London: Virago, 1998, c1926.
This odd little book has been waiting for me on my shelves for a long time. It's the tale of Denham Dobie, who is plucked from her backwater life in a little village in Andorra when her father dies, and moved to London to live with her deceased mother's family.
It's a story of opposites, and how Denham finds all the habits of civilized, literary London pretty much incomprehensible. Why? she asks again and again, why do this and not that? Why can't people just stop talking and leave one another alone? All this fuss about the smallest things -- for example:
Denham is a physical creature; she loves hiking and sailing and maps, secret places, games, and eating. And doing all of it without taking much trouble about it. Unfortunately for her, this is just not the way things are done in London, and the ceaseless talking and reading and social expectations wear on her.With these Greshams life was like walking on a tight-rope. The things you mustn’t do, mustn’t wear. You must, for instance, spend a great deal of money on silk stockings, when, for much less, you could have got artificial silk or Lisle thread. Why? Did not these meaner fabrics equally clothe the leg? Why had people agreed that one material was the right wear and that others did not do? Why did not anything do?
But just like her father before her, even in her quest for freedom, she is drawn back into human connection through physical desire, or perhaps let's call it love. Denham meets one of the young men in her uncle's publishing house, and they fall in love and marry. Two more different people can not be imagined. Arnold believes that Denham is natural and unspoiled; Denham thinks that Arnold makes a wonderful playfellow but she is tired of the need to socialize for the sake of his career.
She leaves Arnold in London for an extended stay in a ramshackle Cornish cottage they've bought, cycling around the countryside, sailing, and generally rusticating. It seems like their marriage is on the rocks, and it certainly isn't helped by all the gossiping and talk going on about them in their literary social circles. Denham has an absolute disgust for the gossip of others, and to find herself the topic is annoying. But she can't even get annoyed enough by that feeling to confront the gossipers.
And of course, there were some bits in which racism rears its ugly head. I think that this is often to be found in books from earlier eras, but it doesn't make it a pleasant read.
And that is the main reason that I didn't fall in love with this book. It's clever, and has a satirical edge, with some funny commentary on literary London. However, Denham's position is not exactly an appealing alternative. She is selfish, lazy, self-centred, anti-intellectual, slovenly, and to me, quite dull. If she had held out some alternative for a meaningful way to interact that differed from Arnold's world, I may have been more intrigued. As it is, I found Macaulay's writing fluid and excellent, but the relentless mockery of books and literature and talkative people, from the perspective of someone who is just as easily satirized and stereotypical, was a bit much; it just kept on and on. The middle of the story was a bit draggy and I did feel like Macaulay was forcing the point home just a little too much.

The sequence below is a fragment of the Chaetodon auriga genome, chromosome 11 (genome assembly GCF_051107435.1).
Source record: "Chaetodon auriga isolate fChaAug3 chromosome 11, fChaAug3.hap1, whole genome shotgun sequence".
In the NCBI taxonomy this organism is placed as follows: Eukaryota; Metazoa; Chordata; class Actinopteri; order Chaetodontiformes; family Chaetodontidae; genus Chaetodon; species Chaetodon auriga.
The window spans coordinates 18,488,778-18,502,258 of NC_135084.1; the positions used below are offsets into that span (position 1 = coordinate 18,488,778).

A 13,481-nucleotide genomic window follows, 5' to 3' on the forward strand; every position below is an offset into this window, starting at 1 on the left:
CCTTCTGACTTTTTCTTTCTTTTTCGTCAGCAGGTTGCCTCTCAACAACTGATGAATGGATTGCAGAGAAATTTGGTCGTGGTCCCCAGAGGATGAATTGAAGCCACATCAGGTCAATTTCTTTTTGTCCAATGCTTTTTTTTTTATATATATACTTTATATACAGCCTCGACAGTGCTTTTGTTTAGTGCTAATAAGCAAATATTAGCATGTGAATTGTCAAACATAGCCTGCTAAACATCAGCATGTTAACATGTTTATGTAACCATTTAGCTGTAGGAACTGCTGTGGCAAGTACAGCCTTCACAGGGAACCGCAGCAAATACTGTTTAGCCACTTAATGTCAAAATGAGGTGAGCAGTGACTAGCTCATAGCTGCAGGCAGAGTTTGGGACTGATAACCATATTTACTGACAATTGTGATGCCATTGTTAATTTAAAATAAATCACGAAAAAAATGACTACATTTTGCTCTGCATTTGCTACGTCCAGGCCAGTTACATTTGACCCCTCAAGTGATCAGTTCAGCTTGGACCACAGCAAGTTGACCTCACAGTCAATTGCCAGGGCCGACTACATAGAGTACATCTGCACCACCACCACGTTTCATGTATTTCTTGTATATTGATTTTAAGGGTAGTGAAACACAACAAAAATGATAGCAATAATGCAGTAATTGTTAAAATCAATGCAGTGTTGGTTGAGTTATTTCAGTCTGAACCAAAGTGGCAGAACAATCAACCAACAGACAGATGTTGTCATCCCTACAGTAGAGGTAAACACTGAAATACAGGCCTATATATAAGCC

The ending is the most interesting bit; Denham returns home to Arnold, having found that she's pregnant. His mother is helping them set up their new home, and starts talking of useful days full of scheduled housewifely duties. The final line is ambiguous as to whether the pull of love and human connection will be enough to keep Denham from kicking over the traces once again. She is certainly one of the most unusual heroines I have come across in recent reads.
Macaulay's writing is sly and clever, though, and generally entertaining. Her thoughts on Christmas in London are still quite recognizable today (especially so close to the holiday):
Every year, in the deep mid-winter, there descends upon this world a terrible fortnight. A fortnight, or ten days, or a week, when citizens can not get about the streets of their cities for the surging pressure of persons who walk therein; when every shop is a choked mass of humanity, and purchases, at the very time when purchases are most numerously ordained to be made, are only possible at the cost of bitter hours of travail; a time when nerves are jangled and frayed, purses emptied to no purpose, all amusements and all occupations suspended in favour of frightful businesses with brown paper, string, letters, cards, stamps, and crammed post offices. This period is doubtless a foretaste of whatever purgatory lies in store for human creatures.
But it is only the naturally idle who find Christmas terrible. The active and industrious enjoy scrambling about streets and shops and doing up parcels and waiting in post offices and giving pleasure by their gifts. They are exhilarated by the bustle and the scrum, and by the thought of the Little Children's Joy. They find Christmas a season of cheer and goodwill, and welcome it each year with a brave and generous smile.